House Democrats are scheduled to propose today that candidates for the House of Representatives voluntarily limit campaign expenditures to $600,000, $200,000 of which would be a subsidy from the government. This is being presented as a reform whose goal is to make House elections more competitive. Competition is certainly needed. In 1990, according to a study by Common Cause, of 405 incumbents running, 296 were opposed by candidates who had $25,000 or less in campaign funds, and 86 others had less than half as much as their incumbent opponent had.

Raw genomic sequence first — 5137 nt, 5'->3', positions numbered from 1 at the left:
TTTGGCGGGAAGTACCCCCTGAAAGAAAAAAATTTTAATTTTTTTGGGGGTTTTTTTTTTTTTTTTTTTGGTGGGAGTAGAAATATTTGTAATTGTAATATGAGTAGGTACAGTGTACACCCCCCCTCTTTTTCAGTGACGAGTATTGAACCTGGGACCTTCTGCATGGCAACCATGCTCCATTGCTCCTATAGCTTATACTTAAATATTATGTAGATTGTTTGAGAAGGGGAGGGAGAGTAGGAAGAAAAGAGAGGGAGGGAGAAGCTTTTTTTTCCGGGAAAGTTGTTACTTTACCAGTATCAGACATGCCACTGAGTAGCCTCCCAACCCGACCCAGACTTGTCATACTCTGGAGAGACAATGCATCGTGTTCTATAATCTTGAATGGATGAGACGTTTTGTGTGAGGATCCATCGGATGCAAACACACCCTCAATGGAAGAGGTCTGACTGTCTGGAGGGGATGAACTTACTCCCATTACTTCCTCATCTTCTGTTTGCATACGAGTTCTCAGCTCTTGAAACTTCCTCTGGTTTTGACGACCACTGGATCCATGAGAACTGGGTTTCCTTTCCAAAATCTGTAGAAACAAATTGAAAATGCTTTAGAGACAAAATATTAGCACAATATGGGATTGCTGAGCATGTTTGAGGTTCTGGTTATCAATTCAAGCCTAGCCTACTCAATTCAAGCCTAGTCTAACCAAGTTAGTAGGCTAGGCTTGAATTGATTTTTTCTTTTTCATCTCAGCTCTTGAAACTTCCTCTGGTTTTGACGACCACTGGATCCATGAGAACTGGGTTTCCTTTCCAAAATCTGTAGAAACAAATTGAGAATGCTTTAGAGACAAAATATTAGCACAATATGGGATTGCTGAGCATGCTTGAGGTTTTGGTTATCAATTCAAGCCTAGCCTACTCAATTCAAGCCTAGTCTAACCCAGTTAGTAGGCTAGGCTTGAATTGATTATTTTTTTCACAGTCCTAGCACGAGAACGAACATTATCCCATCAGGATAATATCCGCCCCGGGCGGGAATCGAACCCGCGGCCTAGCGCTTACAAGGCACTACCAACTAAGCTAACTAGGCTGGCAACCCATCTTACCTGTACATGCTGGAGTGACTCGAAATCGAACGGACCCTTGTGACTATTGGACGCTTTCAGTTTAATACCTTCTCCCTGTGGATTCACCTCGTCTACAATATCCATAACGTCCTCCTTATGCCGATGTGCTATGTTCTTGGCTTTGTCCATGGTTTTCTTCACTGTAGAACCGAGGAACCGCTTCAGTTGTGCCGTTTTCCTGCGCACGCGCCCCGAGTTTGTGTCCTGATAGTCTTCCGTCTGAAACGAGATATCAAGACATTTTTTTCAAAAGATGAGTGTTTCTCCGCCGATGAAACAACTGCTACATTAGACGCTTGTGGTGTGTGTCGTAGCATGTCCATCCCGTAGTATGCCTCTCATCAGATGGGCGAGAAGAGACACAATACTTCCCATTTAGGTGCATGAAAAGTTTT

So only 19 of 405 races were even close to competitive. Unsurprisingly, 389 of those 405 incumbents were re-elected. That is why American voters are frustrated. They know that public opinion is not reflected in such one-sided campaigns. They feel they have no control over government.
Elections can be more competitive -- at a savings to the Treasury, or least at no additional cost. (Which extra cost -- about $160 million every two years -- taxpayers are not about to approve. Presidential campaigns are now subsidized by Treasury funds earmarked by 1040 form filers. Fewer than one in five filers so earmarks, even though it costs the filer nothing. Congress is so unpopular now that probably not one in 10 taxpayers would support a congressional subsidy, even if it came from taxes levied on special interests only.)